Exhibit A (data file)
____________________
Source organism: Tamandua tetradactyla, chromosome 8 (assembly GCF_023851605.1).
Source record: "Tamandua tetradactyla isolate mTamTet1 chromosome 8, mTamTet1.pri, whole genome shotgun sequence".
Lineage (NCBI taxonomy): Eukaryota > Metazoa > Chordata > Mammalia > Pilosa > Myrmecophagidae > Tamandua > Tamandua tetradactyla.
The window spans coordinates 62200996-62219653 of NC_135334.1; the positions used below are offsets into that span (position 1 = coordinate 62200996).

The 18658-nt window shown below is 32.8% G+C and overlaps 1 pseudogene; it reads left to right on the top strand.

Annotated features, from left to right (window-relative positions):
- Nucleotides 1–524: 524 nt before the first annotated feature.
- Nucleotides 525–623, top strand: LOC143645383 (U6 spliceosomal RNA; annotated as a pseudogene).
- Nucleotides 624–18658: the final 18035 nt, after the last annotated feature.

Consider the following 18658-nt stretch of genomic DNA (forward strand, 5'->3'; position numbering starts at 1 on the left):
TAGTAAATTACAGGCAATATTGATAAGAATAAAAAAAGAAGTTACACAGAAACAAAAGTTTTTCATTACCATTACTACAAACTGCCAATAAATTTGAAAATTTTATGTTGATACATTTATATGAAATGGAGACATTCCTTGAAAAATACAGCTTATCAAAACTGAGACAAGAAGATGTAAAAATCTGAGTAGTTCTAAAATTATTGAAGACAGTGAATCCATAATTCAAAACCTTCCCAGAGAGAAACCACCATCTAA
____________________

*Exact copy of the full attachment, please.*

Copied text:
Source organism: Tamandua tetradactyla, chromosome 8 (assembly GCF_023851605.1).
Source record: "Tamandua tetradactyla isolate mTamTet1 chromosome 8, mTamTet1.pri, whole genome shotgun sequence".
Lineage (NCBI taxonomy): Eukaryota > Metazoa > Chordata > Mammalia > Pilosa > Myrmecophagidae > Tamandua > Tamandua tetradactyla.
The window spans coordinates 62200996-62219653 of NC_135334.1; the positions used below are offsets into that span (position 1 = coordinate 62200996).

The 18658-nt window shown below is 32.8% G+C and overlaps 1 pseudogene; it reads left to right on the top strand.

Annotated features, from left to right (window-relative positions):
- Nucleotides 1–524: 524 nt before the first annotated feature.
- Nucleotides 525–623, top strand: LOC143645383 (U6 spliceosomal RNA; annotated as a pseudogene).
- Nucleotides 624–18658: the final 18035 nt, after the last annotated feature.

Consider the following 18658-nt stretch of genomic DNA (forward strand, 5'->3'; position numbering starts at 1 on the left):
TAGTAAATTACAGGCAATATTGATAAGAATAAAAAAAGAAGTTACACAGAAACAAAAGTTTTTCATTACCATTACTACAAACTGCCAATAAATTTGAAAATTTTATGTTGATACATTTATATGAAATGGAGACATTCCTTGAAAAATACAGCTTATCAAAACTGAGACAAGAAGATGTAAAAATCTGAGTAGTTCTAAAATTATTGAAGACAGTGAATCCATAATTCAAAACCTTCCCAGAGAGAAACCACCATCTAA